Chicken Farmers Accuse Perdue Farms Inc. of Misclassifying Employees as Contract Workers
There is no standard test to differentiate independent contractors from traditional employees. However, a number of common laws attempt to draw a line between the two employment classes. A Georgia federal court plans to consider the distinctions that define a self-employed worker in a case against Perdue Farms Inc.
Contracted chicken farmers allege that their employer exerted excess control over their daily operations and maintenance while raising flocks for the poultry company. Roger Parker, a chicken farmer, believes that he and other farmers were misclassified as contract workers. Parker believes this to be a part of a nefarious scheme to deny the workers their rightfully earned wages.
"Growers are often unable to make enough money for basic living expenses under the compensation scheme that Perdue has designed, indicating that Perdue's growers are often paid less than the minimum wage for their time worked," Parker said in a statement. He proposed a class action lawsuit against the poultry company to reclaim the affected farmers’ unpaid and overtime wages.
Independent Contractor or Employee?
There are several rules the government uses to distinguish between independent contractors and traditional employees. One common law states that “A worker is an employee when the business has the right to direct and control the worker.”
A critical aspect of this common law pertains to the instructions a worker must follow while on the job. For instance, employees are required to use the equipment a company provides to fulfill a job duty. Independent contractors, however, are expected to supply their own tools.
In his complaint, Parker states that Perdue Farms Inc. did not allow farmers to utilize their own chicken housing facilities. The company allegedly ordered farmers to construct preferred “grow houses” that could hold thousands of chickens at a time. Parker claims that the company mandated expensive upgrades to be built “according to exacting, company-issued standards.”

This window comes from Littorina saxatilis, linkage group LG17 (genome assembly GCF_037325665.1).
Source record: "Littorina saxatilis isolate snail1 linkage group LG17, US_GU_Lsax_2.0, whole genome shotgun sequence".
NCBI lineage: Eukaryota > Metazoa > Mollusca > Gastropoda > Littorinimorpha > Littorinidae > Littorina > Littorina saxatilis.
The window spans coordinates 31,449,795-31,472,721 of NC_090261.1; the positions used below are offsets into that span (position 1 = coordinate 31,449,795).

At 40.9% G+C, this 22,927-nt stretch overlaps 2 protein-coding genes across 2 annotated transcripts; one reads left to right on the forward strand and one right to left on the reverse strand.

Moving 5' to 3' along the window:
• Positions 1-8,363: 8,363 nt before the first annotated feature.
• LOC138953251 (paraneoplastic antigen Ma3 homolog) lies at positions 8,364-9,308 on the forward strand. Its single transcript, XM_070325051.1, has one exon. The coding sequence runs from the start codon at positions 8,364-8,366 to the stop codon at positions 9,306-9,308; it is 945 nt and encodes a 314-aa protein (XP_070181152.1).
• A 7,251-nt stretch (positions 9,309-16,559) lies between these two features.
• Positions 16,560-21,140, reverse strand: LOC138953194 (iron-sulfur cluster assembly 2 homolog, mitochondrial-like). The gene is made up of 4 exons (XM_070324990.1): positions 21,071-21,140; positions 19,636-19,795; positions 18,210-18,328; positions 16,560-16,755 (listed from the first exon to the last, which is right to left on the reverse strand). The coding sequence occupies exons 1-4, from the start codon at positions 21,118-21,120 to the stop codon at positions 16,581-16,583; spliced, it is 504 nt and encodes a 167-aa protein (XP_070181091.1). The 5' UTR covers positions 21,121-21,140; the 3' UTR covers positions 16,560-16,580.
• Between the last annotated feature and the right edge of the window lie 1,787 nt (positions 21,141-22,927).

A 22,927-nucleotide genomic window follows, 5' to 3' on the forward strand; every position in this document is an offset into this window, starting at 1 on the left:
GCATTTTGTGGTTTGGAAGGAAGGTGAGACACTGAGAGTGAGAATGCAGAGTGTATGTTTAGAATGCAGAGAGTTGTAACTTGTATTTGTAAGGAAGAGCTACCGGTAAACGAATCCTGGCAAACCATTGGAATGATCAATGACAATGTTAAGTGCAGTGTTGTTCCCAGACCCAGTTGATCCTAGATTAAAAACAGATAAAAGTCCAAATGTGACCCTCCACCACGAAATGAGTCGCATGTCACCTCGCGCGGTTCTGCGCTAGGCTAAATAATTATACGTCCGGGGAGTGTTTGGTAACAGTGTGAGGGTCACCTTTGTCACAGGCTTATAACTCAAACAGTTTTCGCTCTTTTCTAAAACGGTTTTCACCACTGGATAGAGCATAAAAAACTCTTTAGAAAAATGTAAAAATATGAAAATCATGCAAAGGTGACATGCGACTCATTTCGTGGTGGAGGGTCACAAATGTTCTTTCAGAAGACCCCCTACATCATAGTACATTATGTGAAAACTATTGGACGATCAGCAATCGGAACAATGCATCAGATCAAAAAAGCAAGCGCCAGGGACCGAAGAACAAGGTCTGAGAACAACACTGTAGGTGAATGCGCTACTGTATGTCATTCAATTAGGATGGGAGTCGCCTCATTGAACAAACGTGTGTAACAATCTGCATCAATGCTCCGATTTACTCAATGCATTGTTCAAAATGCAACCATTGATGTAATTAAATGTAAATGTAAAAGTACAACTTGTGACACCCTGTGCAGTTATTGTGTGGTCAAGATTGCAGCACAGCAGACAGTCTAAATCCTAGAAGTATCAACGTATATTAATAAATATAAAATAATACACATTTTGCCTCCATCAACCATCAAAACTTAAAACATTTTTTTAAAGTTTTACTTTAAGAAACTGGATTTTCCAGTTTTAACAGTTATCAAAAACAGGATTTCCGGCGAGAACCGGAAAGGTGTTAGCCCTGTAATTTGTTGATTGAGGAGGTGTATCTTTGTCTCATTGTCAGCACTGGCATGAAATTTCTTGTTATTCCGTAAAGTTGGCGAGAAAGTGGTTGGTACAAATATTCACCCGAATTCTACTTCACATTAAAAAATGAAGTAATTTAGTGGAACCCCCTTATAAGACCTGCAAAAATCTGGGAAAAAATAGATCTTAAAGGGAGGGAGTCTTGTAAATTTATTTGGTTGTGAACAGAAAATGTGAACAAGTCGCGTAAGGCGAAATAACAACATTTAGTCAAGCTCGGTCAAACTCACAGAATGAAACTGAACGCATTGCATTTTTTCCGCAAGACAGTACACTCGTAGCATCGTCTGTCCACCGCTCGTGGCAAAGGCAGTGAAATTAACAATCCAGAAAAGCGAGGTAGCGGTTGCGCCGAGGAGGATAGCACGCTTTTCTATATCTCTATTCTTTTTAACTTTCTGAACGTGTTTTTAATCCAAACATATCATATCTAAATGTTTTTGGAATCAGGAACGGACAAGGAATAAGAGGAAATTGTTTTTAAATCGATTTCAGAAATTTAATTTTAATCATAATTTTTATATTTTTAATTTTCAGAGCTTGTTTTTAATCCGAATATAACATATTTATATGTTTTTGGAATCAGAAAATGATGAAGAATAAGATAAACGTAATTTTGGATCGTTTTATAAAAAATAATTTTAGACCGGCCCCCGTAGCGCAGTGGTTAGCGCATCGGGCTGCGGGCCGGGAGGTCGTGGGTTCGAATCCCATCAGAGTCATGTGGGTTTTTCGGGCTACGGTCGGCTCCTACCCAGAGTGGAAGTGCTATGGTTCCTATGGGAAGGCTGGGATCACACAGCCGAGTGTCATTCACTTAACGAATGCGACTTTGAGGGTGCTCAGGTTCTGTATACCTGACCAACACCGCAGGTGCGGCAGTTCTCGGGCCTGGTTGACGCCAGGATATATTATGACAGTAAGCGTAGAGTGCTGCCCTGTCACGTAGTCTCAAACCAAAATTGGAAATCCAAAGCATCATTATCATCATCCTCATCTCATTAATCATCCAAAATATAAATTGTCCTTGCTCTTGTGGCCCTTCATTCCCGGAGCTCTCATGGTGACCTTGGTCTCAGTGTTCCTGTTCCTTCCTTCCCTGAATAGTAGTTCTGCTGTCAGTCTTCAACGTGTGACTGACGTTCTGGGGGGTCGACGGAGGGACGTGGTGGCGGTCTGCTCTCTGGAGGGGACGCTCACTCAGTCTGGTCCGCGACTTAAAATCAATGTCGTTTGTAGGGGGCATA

Many farmers took out personal loans to build these facilities and preserve their relationship with Perdue. Even after a farmer constructed coop expansions, their position at the company was still threatened if they did not regularly update facilities to Perdue’s standards. Perdue required its supervisors to conduct regular inspections.
The Case for Contracted Farmers
In their proposed class action, farmers are attempting to gain employee status and Fair Labor Standards Act protections. This would guarantee benefits like a federal minimum wage and general reimbursements, as well as, overtime pay. In this particular matter, Perdue Farms Inc. will have to prove that they allowed farmers to work as contractors without excess control.
Although the gig economy has become a popular alternative to traditional employment, the structure is less robust. Independent contractors are considered at-will workers and can be terminated at any time. All people, however, regardless of employment status are protected against the consequences of unjust misclassification, discrimination, and harassment.
Contact the Law Office of Christopher Q. Davis
Have you been misclassified at your job? If so, seek legal assistance from the employment lawyers at the Law Office of Christopher Q. Davis, located in New York City and in Livingston, New Jersey. Contact us today at (646) 430-7930 to schedule a free case evaluation and receive experienced legal counsel.